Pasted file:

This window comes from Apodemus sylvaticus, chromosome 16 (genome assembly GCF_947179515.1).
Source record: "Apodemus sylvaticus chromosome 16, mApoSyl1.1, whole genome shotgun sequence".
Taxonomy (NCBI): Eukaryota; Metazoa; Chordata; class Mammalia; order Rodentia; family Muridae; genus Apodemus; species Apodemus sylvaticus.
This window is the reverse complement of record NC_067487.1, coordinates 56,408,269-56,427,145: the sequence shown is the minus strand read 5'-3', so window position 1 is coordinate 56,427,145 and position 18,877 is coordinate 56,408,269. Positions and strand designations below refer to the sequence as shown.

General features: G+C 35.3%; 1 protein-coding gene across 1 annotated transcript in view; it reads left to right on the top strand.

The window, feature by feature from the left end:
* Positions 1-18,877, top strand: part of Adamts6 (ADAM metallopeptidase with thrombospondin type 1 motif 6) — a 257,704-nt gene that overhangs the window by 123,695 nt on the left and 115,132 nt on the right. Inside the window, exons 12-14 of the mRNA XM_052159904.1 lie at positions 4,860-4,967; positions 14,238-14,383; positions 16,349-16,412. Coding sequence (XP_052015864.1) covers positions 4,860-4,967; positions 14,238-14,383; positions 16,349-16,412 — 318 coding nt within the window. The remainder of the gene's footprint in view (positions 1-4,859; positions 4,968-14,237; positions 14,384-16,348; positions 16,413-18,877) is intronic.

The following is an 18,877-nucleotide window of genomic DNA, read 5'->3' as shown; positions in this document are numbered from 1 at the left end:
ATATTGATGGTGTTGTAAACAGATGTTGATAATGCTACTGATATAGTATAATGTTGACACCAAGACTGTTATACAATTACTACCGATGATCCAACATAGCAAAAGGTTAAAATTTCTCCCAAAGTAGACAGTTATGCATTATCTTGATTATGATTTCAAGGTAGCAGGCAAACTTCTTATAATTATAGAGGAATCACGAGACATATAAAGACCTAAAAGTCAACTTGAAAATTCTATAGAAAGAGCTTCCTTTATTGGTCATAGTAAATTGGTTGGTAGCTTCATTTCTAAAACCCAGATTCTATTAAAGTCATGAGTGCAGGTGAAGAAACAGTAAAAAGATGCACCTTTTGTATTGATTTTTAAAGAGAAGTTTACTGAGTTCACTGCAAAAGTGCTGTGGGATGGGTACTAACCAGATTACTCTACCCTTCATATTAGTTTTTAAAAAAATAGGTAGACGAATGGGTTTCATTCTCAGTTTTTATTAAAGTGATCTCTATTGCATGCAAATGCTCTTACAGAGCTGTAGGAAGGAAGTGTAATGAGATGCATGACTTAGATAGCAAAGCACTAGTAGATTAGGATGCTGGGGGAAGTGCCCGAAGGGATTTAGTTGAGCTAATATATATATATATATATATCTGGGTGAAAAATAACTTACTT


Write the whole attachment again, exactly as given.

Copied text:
This window comes from Apodemus sylvaticus, chromosome 16 (genome assembly GCF_947179515.1).
Source record: "Apodemus sylvaticus chromosome 16, mApoSyl1.1, whole genome shotgun sequence".
Taxonomy (NCBI): Eukaryota; Metazoa; Chordata; class Mammalia; order Rodentia; family Muridae; genus Apodemus; species Apodemus sylvaticus.
This window is the reverse complement of record NC_067487.1, coordinates 56,408,269-56,427,145: the sequence shown is the minus strand read 5'-3', so window position 1 is coordinate 56,427,145 and position 18,877 is coordinate 56,408,269. Positions and strand designations below refer to the sequence as shown.

General features: G+C 35.3%; 1 protein-coding gene across 1 annotated transcript in view; it reads left to right on the top strand.

The window, feature by feature from the left end:
* Positions 1-18,877, top strand: part of Adamts6 (ADAM metallopeptidase with thrombospondin type 1 motif 6) — a 257,704-nt gene that overhangs the window by 123,695 nt on the left and 115,132 nt on the right. Inside the window, exons 12-14 of the mRNA XM_052159904.1 lie at positions 4,860-4,967; positions 14,238-14,383; positions 16,349-16,412. Coding sequence (XP_052015864.1) covers positions 4,860-4,967; positions 14,238-14,383; positions 16,349-16,412 — 318 coding nt within the window. The remainder of the gene's footprint in view (positions 1-4,859; positions 4,968-14,237; positions 14,384-16,348; positions 16,413-18,877) is intronic.

The following is an 18,877-nucleotide window of genomic DNA, read 5'->3' as shown; positions in this document are numbered from 1 at the left end:
ATATTGATGGTGTTGTAAACAGATGTTGATAATGCTACTGATATAGTATAATGTTGACACCAAGACTGTTATACAATTACTACCGATGATCCAACATAGCAAAAGGTTAAAATTTCTCCCAAAGTAGACAGTTATGCATTATCTTGATTATGATTTCAAGGTAGCAGGCAAACTTCTTATAATTATAGAGGAATCACGAGACATATAAAGACCTAAAAGTCAACTTGAAAATTCTATAGAAAGAGCTTCCTTTATTGGTCATAGTAAATTGGTTGGTAGCTTCATTTCTAAAACCCAGATTCTATTAAAGTCATGAGTGCAGGTGAAGAAACAGTAAAAAGATGCACCTTTTGTATTGATTTTTAAAGAGAAGTTTACTGAGTTCACTGCAAAAGTGCTGTGGGATGGGTACTAACCAGATTACTCTACCCTTCATATTAGTTTTTAAAAAAATAGGTAGACGAATGGGTTTCATTCTCAGTTTTTATTAAAGTGATCTCTATTGCATGCAAATGCTCTTACAGAGCTGTAGGAAGGAAGTGTAATGAGATGCATGACTTAGATAGCAAAGCACTAGTAGATTAGGATGCTGGGGGAAGTGCCCGAAGGGATTTAGTTGAGCTAATATATATATATATATATATCTGGGTGAAAAATAACTTACTT